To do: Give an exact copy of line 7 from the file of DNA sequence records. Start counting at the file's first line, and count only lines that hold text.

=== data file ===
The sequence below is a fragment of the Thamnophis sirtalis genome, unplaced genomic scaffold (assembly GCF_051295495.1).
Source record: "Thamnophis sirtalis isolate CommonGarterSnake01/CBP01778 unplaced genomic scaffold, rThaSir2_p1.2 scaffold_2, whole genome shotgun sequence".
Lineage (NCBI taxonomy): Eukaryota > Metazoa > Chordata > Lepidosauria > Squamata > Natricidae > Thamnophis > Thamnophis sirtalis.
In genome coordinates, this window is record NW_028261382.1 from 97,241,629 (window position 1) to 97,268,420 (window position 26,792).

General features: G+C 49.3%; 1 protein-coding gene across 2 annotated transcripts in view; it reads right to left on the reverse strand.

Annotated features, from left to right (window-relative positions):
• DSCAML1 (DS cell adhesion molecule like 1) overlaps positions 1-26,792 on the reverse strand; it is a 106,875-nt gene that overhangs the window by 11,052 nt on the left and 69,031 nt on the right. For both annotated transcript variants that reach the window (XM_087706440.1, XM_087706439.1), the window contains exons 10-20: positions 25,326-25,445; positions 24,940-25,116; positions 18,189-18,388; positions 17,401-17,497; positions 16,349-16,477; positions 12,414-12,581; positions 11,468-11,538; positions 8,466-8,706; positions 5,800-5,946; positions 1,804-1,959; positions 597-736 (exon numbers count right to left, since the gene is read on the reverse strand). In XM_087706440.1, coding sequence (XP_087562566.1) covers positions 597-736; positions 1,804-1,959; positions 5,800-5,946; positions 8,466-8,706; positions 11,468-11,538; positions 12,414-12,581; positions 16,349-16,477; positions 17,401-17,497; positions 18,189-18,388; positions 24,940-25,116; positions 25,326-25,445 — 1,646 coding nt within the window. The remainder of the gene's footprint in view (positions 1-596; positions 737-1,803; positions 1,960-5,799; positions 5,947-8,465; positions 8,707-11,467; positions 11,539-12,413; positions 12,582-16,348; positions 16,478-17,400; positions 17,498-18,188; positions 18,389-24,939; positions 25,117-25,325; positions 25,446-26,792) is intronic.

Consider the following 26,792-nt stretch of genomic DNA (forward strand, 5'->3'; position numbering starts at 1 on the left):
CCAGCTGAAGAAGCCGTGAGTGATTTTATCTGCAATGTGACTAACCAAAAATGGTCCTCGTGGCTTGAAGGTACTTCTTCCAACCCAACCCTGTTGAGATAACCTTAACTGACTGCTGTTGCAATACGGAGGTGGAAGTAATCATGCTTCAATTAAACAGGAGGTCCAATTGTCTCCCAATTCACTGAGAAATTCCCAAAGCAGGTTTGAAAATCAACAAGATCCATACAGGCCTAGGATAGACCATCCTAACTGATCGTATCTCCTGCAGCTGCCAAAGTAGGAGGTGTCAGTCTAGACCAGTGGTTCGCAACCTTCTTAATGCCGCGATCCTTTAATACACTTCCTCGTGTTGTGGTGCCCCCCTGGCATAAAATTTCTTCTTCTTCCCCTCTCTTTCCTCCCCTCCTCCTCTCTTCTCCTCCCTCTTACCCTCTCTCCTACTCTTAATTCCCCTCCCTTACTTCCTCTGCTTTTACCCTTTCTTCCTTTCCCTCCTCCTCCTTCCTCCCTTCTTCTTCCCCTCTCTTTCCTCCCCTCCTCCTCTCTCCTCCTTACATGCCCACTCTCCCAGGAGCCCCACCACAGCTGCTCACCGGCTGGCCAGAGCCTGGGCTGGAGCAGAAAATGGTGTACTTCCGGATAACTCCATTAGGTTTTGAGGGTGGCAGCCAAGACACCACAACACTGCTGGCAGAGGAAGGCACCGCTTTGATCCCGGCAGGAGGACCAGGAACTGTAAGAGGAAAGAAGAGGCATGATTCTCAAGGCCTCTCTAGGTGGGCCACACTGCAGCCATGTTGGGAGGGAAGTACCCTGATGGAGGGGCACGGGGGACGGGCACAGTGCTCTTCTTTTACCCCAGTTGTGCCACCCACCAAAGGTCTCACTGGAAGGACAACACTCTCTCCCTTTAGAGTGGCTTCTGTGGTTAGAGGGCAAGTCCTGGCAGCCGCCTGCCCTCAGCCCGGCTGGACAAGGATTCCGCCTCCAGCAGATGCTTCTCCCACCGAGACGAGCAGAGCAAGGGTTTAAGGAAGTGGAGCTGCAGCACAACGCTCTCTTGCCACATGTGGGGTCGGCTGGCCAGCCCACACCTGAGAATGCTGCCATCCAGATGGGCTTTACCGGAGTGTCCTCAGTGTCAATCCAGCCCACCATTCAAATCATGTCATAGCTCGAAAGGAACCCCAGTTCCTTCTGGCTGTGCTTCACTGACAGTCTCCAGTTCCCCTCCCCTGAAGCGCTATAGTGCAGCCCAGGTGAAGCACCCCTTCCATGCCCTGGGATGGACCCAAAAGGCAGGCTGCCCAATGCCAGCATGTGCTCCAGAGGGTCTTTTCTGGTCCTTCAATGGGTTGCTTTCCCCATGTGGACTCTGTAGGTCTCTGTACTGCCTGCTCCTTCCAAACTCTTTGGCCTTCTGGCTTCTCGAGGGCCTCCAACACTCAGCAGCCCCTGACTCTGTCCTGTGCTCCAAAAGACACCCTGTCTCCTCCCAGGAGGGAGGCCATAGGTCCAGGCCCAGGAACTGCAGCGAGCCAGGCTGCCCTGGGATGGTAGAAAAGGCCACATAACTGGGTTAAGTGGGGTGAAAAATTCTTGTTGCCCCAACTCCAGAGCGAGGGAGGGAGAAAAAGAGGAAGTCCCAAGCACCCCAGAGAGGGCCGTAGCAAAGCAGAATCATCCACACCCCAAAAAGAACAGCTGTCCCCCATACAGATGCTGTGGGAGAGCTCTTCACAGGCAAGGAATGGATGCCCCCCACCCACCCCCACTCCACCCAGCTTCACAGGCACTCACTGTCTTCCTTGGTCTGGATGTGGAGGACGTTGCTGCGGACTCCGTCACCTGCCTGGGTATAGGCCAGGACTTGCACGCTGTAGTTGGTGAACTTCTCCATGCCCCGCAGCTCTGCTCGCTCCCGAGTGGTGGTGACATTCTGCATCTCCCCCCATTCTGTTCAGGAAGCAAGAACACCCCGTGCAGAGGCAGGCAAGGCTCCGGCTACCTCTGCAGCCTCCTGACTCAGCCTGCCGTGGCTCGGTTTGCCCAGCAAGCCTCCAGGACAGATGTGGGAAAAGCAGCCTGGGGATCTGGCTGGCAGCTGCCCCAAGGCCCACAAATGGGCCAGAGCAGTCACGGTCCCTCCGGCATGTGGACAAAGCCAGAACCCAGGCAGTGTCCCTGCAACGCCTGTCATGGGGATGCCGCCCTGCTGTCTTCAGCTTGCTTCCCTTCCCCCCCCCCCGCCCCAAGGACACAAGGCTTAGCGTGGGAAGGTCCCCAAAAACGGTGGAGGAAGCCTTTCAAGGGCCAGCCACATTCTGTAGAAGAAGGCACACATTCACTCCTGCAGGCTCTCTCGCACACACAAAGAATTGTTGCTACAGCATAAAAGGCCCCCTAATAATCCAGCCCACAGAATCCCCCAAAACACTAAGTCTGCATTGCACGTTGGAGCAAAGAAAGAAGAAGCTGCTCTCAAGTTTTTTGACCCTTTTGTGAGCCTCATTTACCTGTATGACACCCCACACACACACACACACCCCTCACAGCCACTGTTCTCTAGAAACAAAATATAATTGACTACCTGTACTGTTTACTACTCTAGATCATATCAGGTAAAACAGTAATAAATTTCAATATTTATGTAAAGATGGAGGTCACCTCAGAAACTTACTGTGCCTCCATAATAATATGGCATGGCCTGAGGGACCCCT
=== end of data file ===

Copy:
• DSCAML1 (DS cell adhesion molecule like 1) overlaps positions 1-26,792 on the reverse strand; it is a 106,875-nt gene that overhangs the window by 11,052 nt on the left and 69,031 nt on the right. For both annotated transcript variants that reach the window (XM_087706440.1, XM_087706439.1), the window contains exons 10-20: positions 25,326-25,445; positions 24,940-25,116; positions 18,189-18,388; positions 17,401-17,497; positions 16,349-16,477; positions 12,414-12,581; positions 11,468-11,538; positions 8,466-8,706; positions 5,800-5,946; positions 1,804-1,959; positions 597-736 (exon numbers count right to left, since the gene is read on the reverse strand). In XM_087706440.1, coding sequence (XP_087562566.1) covers positions 597-736; positions 1,804-1,959; positions 5,800-5,946; positions 8,466-8,706; positions 11,468-11,538; positions 12,414-12,581; positions 16,349-16,477; positions 17,401-17,497; positions 18,189-18,388; positions 24,940-25,116; positions 25,326-25,445 — 1,646 coding nt within the window. The remainder of the gene's footprint in view (positions 1-596; positions 737-1,803; positions 1,960-5,799; positions 5,947-8,465; positions 8,707-11,467; positions 11,539-12,413; positions 12,582-16,348; positions 16,478-17,400; positions 17,498-18,188; positions 18,389-24,939; positions 25,117-25,325; positions 25,446-26,792) is intronic.